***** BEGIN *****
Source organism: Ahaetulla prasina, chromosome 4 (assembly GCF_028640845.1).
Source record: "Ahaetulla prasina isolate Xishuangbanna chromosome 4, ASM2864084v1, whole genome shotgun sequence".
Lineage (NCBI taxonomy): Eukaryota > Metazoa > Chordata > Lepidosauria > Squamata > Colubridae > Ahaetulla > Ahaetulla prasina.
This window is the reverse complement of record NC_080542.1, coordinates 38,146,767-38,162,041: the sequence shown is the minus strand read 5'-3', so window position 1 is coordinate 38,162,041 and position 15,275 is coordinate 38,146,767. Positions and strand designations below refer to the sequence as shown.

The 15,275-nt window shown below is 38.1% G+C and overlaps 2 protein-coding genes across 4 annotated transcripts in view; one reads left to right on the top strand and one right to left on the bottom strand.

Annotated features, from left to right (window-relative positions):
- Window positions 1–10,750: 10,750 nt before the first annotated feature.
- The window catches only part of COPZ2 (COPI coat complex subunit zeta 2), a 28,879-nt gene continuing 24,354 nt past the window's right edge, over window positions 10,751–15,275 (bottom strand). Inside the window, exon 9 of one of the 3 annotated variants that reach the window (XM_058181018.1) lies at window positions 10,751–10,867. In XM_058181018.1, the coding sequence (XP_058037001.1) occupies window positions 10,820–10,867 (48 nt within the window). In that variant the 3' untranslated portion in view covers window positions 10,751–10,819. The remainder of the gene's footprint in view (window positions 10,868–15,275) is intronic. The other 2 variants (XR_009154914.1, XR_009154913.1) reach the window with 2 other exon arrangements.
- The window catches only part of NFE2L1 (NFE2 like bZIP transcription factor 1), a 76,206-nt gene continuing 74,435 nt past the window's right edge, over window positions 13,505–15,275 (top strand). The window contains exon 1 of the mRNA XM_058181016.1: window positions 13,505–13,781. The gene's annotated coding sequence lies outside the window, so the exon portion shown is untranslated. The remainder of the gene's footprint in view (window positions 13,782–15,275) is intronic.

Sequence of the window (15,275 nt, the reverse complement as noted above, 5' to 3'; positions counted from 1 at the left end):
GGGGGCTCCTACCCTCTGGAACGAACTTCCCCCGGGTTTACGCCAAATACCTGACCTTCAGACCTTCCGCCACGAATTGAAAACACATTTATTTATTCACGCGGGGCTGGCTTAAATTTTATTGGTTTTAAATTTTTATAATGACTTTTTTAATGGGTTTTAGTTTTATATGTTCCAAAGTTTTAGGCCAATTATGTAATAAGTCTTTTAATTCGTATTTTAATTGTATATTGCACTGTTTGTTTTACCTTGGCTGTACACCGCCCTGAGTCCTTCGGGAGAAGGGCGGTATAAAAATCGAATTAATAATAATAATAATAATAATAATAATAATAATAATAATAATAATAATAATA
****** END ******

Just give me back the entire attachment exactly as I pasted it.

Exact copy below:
Source organism: Ahaetulla prasina, chromosome 4 (assembly GCF_028640845.1).
Source record: "Ahaetulla prasina isolate Xishuangbanna chromosome 4, ASM2864084v1, whole genome shotgun sequence".
Lineage (NCBI taxonomy): Eukaryota > Metazoa > Chordata > Lepidosauria > Squamata > Colubridae > Ahaetulla > Ahaetulla prasina.
This window is the reverse complement of record NC_080542.1, coordinates 38,146,767-38,162,041: the sequence shown is the minus strand read 5'-3', so window position 1 is coordinate 38,162,041 and position 15,275 is coordinate 38,146,767. Positions and strand designations below refer to the sequence as shown.

The 15,275-nt window shown below is 38.1% G+C and overlaps 2 protein-coding genes across 4 annotated transcripts in view; one reads left to right on the top strand and one right to left on the bottom strand.

Annotated features, from left to right (window-relative positions):
- Window positions 1–10,750: 10,750 nt before the first annotated feature.
- The window catches only part of COPZ2 (COPI coat complex subunit zeta 2), a 28,879-nt gene continuing 24,354 nt past the window's right edge, over window positions 10,751–15,275 (bottom strand). Inside the window, exon 9 of one of the 3 annotated variants that reach the window (XM_058181018.1) lies at window positions 10,751–10,867. In XM_058181018.1, the coding sequence (XP_058037001.1) occupies window positions 10,820–10,867 (48 nt within the window). In that variant the 3' untranslated portion in view covers window positions 10,751–10,819. The remainder of the gene's footprint in view (window positions 10,868–15,275) is intronic. The other 2 variants (XR_009154914.1, XR_009154913.1) reach the window with 2 other exon arrangements.
- The window catches only part of NFE2L1 (NFE2 like bZIP transcription factor 1), a 76,206-nt gene continuing 74,435 nt past the window's right edge, over window positions 13,505–15,275 (top strand). The window contains exon 1 of the mRNA XM_058181016.1: window positions 13,505–13,781. The gene's annotated coding sequence lies outside the window, so the exon portion shown is untranslated. The remainder of the gene's footprint in view (window positions 13,782–15,275) is intronic.

Sequence of the window (15,275 nt, the reverse complement as noted above, 5' to 3'; positions counted from 1 at the left end):
GGGGGCTCCTACCCTCTGGAACGAACTTCCCCCGGGTTTACGCCAAATACCTGACCTTCAGACCTTCCGCCACGAATTGAAAACACATTTATTTATTCACGCGGGGCTGGCTTAAATTTTATTGGTTTTAAATTTTTATAATGACTTTTTTAATGGGTTTTAGTTTTATATGTTCCAAAGTTTTAGGCCAATTATGTAATAAGTCTTTTAATTCGTATTTTAATTGTATATTGCACTGTTTGTTTTACCTTGGCTGTACACCGCCCTGAGTCCTTCGGGAGAAGGGCGGTATAAAAATCGAATTAATAATAATAATAATAATAATAATAATAATAATAATAATAATAATAATAATA